Hall collected bonuses totaling more than $225,000 for those years, on top of a base salary that, by 2009, exceeded $300,000. Altogether, she received bonuses of about $580,000 over 10 years.
Beginning in 2006, according to the indictment, Hall was getting numerous reports about cheating and other irregularities at Parks Middle School, most involving principal Christopher Waller. Staff members had complained that Waller was falsifying student attendance records, among other documents; had sexually harassed women who worked for him; and had pressured teachers to change students’ answers on the CRCT.
A private detective hired by the district reported to Hall in writing and in person, the indictment said, telling her that Waller had “coerced teachers to cheat” and “was threatening and intimidating teachers not to reveal information” about the allegations against him.
Nevertheless, Hall took no action against Waller, whom she had publicly lauded for rapidly boosting Parks’ test scores. And, the indictment said, the allegations didn’t stop her from approving bonuses for Waller and others at the school.
But when investigators asked her about Waller in 2011, the indictment said, Hall denied receiving complaints involving the principal or meeting with the detective — willful lies, the grand jury alleged.
The allegations concerning Parks illustrate several facets of the racketeering case that prosecutors presented to the grand jury.
The conspiracy began when numerous defendants pressured other educators to cheat on the CRCT, the indictment said.
Then, if anyone complained about test manipulation, Hall and others would “interfere with, suppress and obstruct investigations,” according to the indictment. In some instances, grand jurors said, Hall and others refused to investigate cheating reports at all, while in others, they suppressed critical findings by their own investigators.
Finally, the indictment said, Hall and others lied about the cheating cases to state investigators and withheld documents from the Georgia Bureau of Investigation and the district attorney’s office.
The indictment offers no evidence that Hall or anyone else laid out a specific scheme for the cheating or the cover-up. Such an agreement is not necessary to establish a conspiracy, said Howard, the district attorney.
“Because there is a single-minded purpose, and that purpose is to cheat to manipulate the grades, what we are alleging is that she was a full participant in that conspiracy,” Howard said. “Without her, the conspiracy could not have taken place.”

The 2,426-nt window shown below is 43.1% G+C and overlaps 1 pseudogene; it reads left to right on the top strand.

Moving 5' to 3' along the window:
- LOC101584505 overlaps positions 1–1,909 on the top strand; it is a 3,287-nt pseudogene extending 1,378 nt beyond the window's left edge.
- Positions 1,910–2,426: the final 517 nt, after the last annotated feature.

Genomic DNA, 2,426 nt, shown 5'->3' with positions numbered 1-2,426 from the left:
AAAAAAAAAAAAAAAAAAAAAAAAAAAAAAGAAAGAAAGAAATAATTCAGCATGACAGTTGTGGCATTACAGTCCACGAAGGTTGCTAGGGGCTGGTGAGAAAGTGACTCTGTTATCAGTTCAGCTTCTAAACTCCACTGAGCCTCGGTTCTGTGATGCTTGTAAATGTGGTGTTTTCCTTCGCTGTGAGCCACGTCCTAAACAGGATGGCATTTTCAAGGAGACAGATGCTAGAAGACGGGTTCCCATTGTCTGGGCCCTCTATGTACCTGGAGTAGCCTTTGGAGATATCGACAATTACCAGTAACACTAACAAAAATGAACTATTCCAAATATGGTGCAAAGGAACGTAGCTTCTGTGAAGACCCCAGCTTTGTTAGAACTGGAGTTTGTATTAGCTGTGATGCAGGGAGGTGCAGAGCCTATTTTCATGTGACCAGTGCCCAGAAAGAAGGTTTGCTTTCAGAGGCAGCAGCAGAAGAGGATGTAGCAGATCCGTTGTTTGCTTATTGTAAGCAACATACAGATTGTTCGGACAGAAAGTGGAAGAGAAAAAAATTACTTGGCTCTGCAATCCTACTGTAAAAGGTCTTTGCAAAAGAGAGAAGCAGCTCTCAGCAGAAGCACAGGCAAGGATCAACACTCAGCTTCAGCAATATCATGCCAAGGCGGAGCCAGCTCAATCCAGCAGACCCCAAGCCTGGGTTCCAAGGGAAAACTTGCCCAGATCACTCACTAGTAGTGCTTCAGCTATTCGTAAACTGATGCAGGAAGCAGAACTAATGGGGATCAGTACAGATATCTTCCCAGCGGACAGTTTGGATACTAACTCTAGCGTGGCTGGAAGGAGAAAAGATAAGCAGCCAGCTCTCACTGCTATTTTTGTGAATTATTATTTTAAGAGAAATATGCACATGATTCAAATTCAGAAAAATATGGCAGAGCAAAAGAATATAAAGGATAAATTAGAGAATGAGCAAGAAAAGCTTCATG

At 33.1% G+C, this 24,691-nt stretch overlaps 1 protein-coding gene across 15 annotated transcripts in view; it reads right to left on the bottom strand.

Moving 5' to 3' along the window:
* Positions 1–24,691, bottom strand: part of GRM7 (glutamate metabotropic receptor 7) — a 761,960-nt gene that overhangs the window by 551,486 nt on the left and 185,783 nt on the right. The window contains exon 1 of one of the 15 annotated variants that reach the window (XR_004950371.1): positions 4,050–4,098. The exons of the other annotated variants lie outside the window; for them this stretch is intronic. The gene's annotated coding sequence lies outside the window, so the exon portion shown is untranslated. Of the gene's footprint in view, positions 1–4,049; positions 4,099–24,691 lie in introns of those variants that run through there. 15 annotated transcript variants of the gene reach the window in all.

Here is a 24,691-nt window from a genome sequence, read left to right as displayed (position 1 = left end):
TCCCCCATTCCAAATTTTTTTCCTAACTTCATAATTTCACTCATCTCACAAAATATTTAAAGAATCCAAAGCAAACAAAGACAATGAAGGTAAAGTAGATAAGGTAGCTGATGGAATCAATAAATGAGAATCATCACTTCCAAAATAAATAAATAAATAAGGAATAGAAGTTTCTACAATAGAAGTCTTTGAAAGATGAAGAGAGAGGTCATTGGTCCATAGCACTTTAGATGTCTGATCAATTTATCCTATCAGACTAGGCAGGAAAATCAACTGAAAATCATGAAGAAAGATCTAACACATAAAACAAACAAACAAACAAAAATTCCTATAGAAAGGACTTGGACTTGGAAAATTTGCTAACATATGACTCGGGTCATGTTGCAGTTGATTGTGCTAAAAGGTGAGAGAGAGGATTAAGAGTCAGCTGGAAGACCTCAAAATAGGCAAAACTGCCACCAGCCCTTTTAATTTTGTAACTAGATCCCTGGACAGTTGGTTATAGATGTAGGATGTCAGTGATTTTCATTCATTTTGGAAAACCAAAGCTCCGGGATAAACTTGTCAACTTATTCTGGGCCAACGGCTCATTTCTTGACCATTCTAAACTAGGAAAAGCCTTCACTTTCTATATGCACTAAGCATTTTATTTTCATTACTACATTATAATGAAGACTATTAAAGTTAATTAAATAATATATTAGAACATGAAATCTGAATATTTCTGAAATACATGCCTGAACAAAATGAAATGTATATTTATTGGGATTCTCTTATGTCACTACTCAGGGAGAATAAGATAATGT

Secrecy was key to the alleged conspiracy, the grand jury said.
The indictment describes numerous instances in which district officials withheld documents requested by The Atlanta Journal-Constitution under the state Open Records Act. It also says Hall gave false information to a state official about the district’s investigation of cheating allegations at one school.
Hall and her administrators routinely tamped down cheating allegations, the indictment said, often by simply taking no action. In August 2009, the state Education Department forwarded an anonymous letter to Hall and Few that claimed “retaliation runs rampant” in the district. State officials asked Hall and Few to investigate. Instead, the indictment said, they ignored it.
Hall even lied to groups that supported the district’s efforts to improve performance, the indictment said.
In 2007, it said, Hall met with a representative of the Annie E. Casey Foundation about the organization’s interest in working with Waller at Parks Middle School. Hall said nothing about the multiple complaints about cheating and other improprieties, the indictment said, and allowed the foundation to supplement Waller’s salary.
Later the same year, the indictment said, Hall was interviewed for an article in a Casey foundation publication. Again, the indictment said, she said nothing about irregularities involving Parks, but instead “praised Waller for his leadership.”